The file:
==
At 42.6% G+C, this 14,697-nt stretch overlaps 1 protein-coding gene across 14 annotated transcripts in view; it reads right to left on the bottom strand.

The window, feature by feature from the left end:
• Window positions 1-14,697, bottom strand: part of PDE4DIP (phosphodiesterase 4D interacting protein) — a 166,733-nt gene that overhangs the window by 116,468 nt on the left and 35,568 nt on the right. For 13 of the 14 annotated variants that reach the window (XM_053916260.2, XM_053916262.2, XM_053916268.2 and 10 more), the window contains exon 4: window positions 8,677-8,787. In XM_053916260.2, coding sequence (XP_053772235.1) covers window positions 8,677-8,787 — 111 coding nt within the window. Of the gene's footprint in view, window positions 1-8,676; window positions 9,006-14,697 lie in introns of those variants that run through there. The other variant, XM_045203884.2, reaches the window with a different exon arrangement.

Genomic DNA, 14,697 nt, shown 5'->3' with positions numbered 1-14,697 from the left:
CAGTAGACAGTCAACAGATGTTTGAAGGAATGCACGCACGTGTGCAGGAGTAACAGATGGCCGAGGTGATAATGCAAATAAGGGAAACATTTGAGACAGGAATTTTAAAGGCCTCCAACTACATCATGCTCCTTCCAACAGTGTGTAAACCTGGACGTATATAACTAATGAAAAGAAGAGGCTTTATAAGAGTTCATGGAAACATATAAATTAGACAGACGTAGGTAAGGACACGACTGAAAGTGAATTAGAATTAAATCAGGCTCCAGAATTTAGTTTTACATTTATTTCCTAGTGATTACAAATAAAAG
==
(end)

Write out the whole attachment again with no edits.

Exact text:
At 42.6% G+C, this 14,697-nt stretch overlaps 1 protein-coding gene across 14 annotated transcripts in view; it reads right to left on the bottom strand.

The window, feature by feature from the left end:
• Window positions 1-14,697, bottom strand: part of PDE4DIP (phosphodiesterase 4D interacting protein) — a 166,733-nt gene that overhangs the window by 116,468 nt on the left and 35,568 nt on the right. For 13 of the 14 annotated variants that reach the window (XM_053916260.2, XM_053916262.2, XM_053916268.2 and 10 more), the window contains exon 4: window positions 8,677-8,787. In XM_053916260.2, coding sequence (XP_053772235.1) covers window positions 8,677-8,787 — 111 coding nt within the window. Of the gene's footprint in view, window positions 1-8,676; window positions 9,006-14,697 lie in introns of those variants that run through there. The other variant, XM_045203884.2, reaches the window with a different exon arrangement.

Genomic DNA, 14,697 nt, shown 5'->3' with positions numbered 1-14,697 from the left:
CAGTAGACAGTCAACAGATGTTTGAAGGAATGCACGCACGTGTGCAGGAGTAACAGATGGCCGAGGTGATAATGCAAATAAGGGAAACATTTGAGACAGGAATTTTAAAGGCCTCCAACTACATCATGCTCCTTCCAACAGTGTGTAAACCTGGACGTATATAACTAATGAAAAGAAGAGGCTTTATAAGAGTTCATGGAAACATATAAATTAGACAGACGTAGGTAAGGACACGACTGAAAGTGAATTAGAATTAAATCAGGCTCCAGAATTTAGTTTTACATTTATTTCCTAGTGATTACAAATAAAAG